Defendant continued to violate his probation conditions in the year or so preceding imposition of the Internet ban. In early 2009, defendant received a structured sanction for changing his address and being untruthful. Defendant reported to his probation officer that he had moved back in with his former roommates because he could no longer stay with his father. When his probation officer performed a home visit, his roommates reported that they had not seen him in three weeks and that defendant had only slept on their couch occasionally before that. They stated that they believed that defendant was staying with his girlfriend. Defendant's probation officer reported, at that time, that defendant's “level of conformance over the past year has been marginal. It has been unclear where [defendant] has been residing for the majority of that time as [his probation officer] has never been able to contact him at any of the addresses or locations that he lists as his residence.” Additionally, defendant was over $2,000 behind on his supervision fees, even though he had been “given the opportunity to do community service work to help payoff part of that amount.” After being shown a copy of the violation report, defendant admitted that he had been staying with his girlfriend for two weeks after reporting a different address to his probation officer.

From late 2009 through early 2010, defendant had a sexual relationship with another 17–year–old female who had showed him false identification. Although the two met in person, they also communicated online through social networking sites during their relationship.

At some point in 2009 or 2010, defendant was assigned a new probation officer, Nagel. During Nagel's second meeting with defendant (in February 2010), he told defendant orally that he could no longer use the Internet.1 Nagel explained at the revocation hearing that several factors had contributed to his decision to prohibit defendant from using the Internet. When he first reviewed defendant's case, Nagel was startled by defendant's “extensive record when it came to Internet pornography.” He viewed defendant's history of Internet use as indicating a “sexual preoccupation” that “increas[ed] his risk to re-offend.” Nagel explained that defendant had been moving out of his father's house and into a different residence with roommates who all had computers to which defendant might have access. Nagel also was concerned by defendant's very recent relationship with a female who was only 17 years old, whom defendant had met in person, but with whom he also communicated on a social networking site. He explained that, if defendant “couldn't go ahead and determine how old she was not using the Internet, he certainly wasn't going to be able to get any better at * * * that using the Internet.” As Nagel put it in a May 2012 report: “In summary, since a person's age can't be verified over the Internet, further social networking activity was suspended indefinitely.” Nagel decided to impose a complete ban on Internet use because he “didn't want anything—anything whatsoever—to come and muddy up any of his polygraphs, and because of the—the previous issues with the Internet.” He further explained that, because defendant had been sanctioned for using the Internet inappropriately, and because Nagel “want[ed] him to successfully complete” probation, it was “very standard” for him “at that point” to ban all Internet use.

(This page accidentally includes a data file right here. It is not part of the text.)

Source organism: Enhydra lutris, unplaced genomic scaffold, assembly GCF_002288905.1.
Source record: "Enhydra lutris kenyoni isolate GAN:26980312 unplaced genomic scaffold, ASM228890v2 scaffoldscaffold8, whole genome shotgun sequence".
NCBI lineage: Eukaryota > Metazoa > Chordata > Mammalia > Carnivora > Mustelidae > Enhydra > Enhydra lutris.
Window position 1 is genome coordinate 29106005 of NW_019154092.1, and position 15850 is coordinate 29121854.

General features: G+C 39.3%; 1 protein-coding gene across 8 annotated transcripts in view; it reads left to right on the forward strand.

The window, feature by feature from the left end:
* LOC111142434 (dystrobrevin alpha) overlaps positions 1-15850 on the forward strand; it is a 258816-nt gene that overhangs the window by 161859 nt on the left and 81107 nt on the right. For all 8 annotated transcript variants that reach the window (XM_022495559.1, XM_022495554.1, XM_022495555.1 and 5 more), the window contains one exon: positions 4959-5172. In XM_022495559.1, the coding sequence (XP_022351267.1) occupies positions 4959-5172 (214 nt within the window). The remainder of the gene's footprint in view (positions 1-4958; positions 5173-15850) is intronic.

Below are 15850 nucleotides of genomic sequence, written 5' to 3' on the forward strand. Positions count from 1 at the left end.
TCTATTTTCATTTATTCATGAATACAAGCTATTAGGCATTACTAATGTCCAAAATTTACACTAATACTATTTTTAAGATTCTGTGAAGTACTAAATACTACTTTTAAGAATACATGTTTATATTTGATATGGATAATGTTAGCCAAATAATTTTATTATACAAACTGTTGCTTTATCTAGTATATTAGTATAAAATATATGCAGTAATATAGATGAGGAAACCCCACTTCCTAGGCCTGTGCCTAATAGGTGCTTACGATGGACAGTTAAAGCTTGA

In March 2012, Nagel learned that defendant had contacted an adult woman by using his roommate's Facebook account. The woman described the contact as unwanted and asked defendant not to contact her again. The next month, Nagel learned that defendant was accessing Facebook with his own account that had been set up using a false name. Although defendant initially denied having a Facebook account when Nagel confronted him about it, he later admitted that he had a friend set up the account for him. He also admitted that he had accessed the Internet on his phone as well as on a roommate's computer. Nagel explained that he had tried to determine what sort of use defendant was making of the Internet: “[I]f he'd created a [social-networking] profile and that was the extent of it, that was one thing * * * [but] if he used it to contact other people or it was used for any kind of sexual exchange with a minor, that was a whole ‘nother issue.”

Nagel became particularly concerned when he learned that defendant had admitted, during a January 2012 polygraph examination, that he had been having sexual fantasies about a minor female whom he had met in person, and whose hand he had shaken. Defendant subsequently failed two polygraph tests in which he was asked about “any type of sexual exchange with a minor over the Internet.”

In a May 2012 probation-violation report, Nagel explained his concern about defendant's Internet usage:

“Briefly, [defendant] has failed two polygraph examinations that focused on whether he had any sexual exchanges with a minor over the Internet in the last six months. The violation of accessing social networking sites is particularly worrisome given [defendant's] conformance/sexual history. After staffing the particulars of this case with [defendant's] sex offender treatment provider, she opined that his failed conformance polygraph would prevent him from re-entering her program. The Director * * * presumes that a person who fails a compliance polygraph is not someone who should be considered as being ‘amenable’ to treatment.

“In summary, the aforementioned surreptitious and/or high risk behavior at this juncture is indicative of someone who appears to be immovable in his reoffending cycle. [Defendant] has certainly not presented any evidence to contradict this writer's opinion.”